Jul 31, 2013


For the 35th Anniversary Edition release, Anchor Bay and Trancas went back to the vaults to present the film as never before, creating an all-new HD transfer personally supervised by the film's original cinematographer, Academy Award-nominee Dean Cundey (Who Framed Roger Rabbit, Apollo 13, the Back to the Future trilogy), a new 7.1 audio mix (as well as the original mono audio), a brand-new feature length audio commentary by writer/director John Carpenter and star Jamie Lee Curtis, an all-new bonus feature with Ms. Curtis, and select legacy bonus features from previous ABE releases. The new release is being made available in collectible limited-edition DigiBook packaging (only for the first printing), with 20 pages of archival photos, an essay by Halloween historian Stef Hutchinson and specially commissioned cover art by Jay Shaw.
"Anchor Bay Entertainment has been home to Halloween for almost 20 years," noted Malek Akkad, President of Trancas International Films and son of Moustapha Akkad. "I'm so happy that we're partnering with them to present the definitive edition of what is widely acknowledged as one of the seminal horror films of the 20th century."

Halloween: 35th Anniversary Edition features 1080p video, Dolby TrueHD 7.1 and Original Mono audio tracks, and the following extras:

  • All-new commentary track with writer/director John Carpenter and star Jamie Lee Curtis
  • "The Night She Came Home" new featurette with Jamie Lee Curtis (HD)
  • On Location
  • Trailers
  • TV & Radio Spots
  • Additional Scenes from TV Version

This sucker streets September 24. While I am glad we're finally getting an approved transfer from Dean Cundey, I remain cautiously optimistic about which older extras they'll be porting over. That feature-length doc from previous releases better be in place. Still iffy on the artwork, but it's growing on me.

And bring on that new commentary. Criterion's old one was good, but I hate that spliced-together approach. Put 'em in the same room, I say.

Jul 30, 2013


About six years ago my brother lived in a house in North Miami, Oklahoma. He would sit in his living room and watch TV at night and occasionally feel a presence in the hallway.

His six-month-old daughter slept in the room to the right side of the hallway. Weeks went by and he felt more disturbed by this presence. He would walk into his daughter's room (she would wake up crying in the middle of the night for no reason) and feel unnaturally cold.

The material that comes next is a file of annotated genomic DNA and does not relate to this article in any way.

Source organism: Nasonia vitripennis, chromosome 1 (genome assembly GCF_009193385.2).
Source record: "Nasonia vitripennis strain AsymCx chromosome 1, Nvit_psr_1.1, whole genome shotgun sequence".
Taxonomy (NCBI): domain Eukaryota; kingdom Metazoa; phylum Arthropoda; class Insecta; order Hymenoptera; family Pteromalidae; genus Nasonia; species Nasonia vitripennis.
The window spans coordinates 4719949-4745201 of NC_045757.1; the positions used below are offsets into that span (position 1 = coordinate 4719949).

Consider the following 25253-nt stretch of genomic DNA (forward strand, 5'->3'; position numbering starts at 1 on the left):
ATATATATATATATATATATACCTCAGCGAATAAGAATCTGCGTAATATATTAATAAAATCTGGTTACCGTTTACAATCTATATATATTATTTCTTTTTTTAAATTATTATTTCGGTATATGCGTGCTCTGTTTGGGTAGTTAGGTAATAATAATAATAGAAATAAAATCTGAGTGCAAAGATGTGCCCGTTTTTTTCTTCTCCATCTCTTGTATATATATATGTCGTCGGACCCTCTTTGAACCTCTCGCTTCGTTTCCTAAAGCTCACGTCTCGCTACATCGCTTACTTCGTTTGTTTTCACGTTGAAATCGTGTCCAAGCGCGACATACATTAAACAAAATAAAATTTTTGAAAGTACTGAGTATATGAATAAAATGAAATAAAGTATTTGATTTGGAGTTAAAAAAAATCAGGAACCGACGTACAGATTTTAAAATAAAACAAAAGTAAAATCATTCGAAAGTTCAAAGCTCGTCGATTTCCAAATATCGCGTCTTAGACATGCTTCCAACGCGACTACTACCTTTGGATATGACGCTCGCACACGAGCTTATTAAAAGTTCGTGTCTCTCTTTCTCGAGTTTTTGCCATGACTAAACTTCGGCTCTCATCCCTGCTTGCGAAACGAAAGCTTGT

So he told my mother, her friend, and I about what was happening. We came over one night when everyone was gone and brought two baby monitors. We put one in my niece's room and one in the living room with us.

After some time the flame of the candle we had lit began to sway. No wind was in the house. We talked to the monitor, hoping to get a response. After some time we heard old-style music and a voice say, "You don't know what hell is like."

It freaked us out and we ran out of the house frantically. We only went back after my uncle (a former priest) blessed the house. We later found out that an elderly man had lived in the house. He had also died in this house. 

He hung himself in my niece's room.

Story source.

Jul 27, 2013


BURRILLVILLE – Norma Sutcliffe does not believe in ghosts or haunted houses, but she says The Conjuring, last week’s Number 1 box office cinema megahit, has put her in a horror movie of her own. 
The Conjuring boasts of being “based on a true story” that happened in the 1730s-era house in Harrisville where Sutcliffe and her husband have lived for 25 years. Previous owners of the home, the Perron family, are the subjects of the movie. Sutcliffe said she had conversations with Andrea Perron, who wrote a trilogy of books about the supposed haunting she and her family endured before the movie went into production. She regrets even doing that now.

“We haven’t slept in days,” Sutcliffe told
The Call. “Because we wake up at 2 in the morning [and] there are people with flashlights in our yard.” People call on the phone and ask, “Is this The Conjuring house?” They have received other harassing phone calls as well, she said.

While the majority of the horror fans are probably just curious or harmless thrill-seekers, Sutcliffe worries that, “All it takes is one crazy to do something. There are already threats on the Internet that ‘wouldn’t it be fun to break into that house?’ Our barn is very vulnerable and there is a big story connected to the barn about supposed hangings. Can you see kids breaking in and doing a séance with candles and having it burn down?”

 She said they are not connected with the movie in any way and have received no compensation at all. “All we get is the consequences. It is not our story but we are the ones who are suffering.” She said she has considered buying a gun. “I’m up in the middle of the night screaming at people to get off the property.”
Sutcliffe said she has seen the movie. “I just laughed at the whole thing. I thought it was so ironically ridiculous. I thought it was an insult to the Perrons."

Jul 26, 2013


Based on true events, The Conjuring is an upcoming horror flick about a Rhode Island family terrorized by evil spirits. A trailer for the film offers plenty of scares, but it seems the movie’s cast and crew experienced plenty of frights themselves. Production notes from Warner Bros. describe a number of the strange events that occurred during the making of The Conjuring.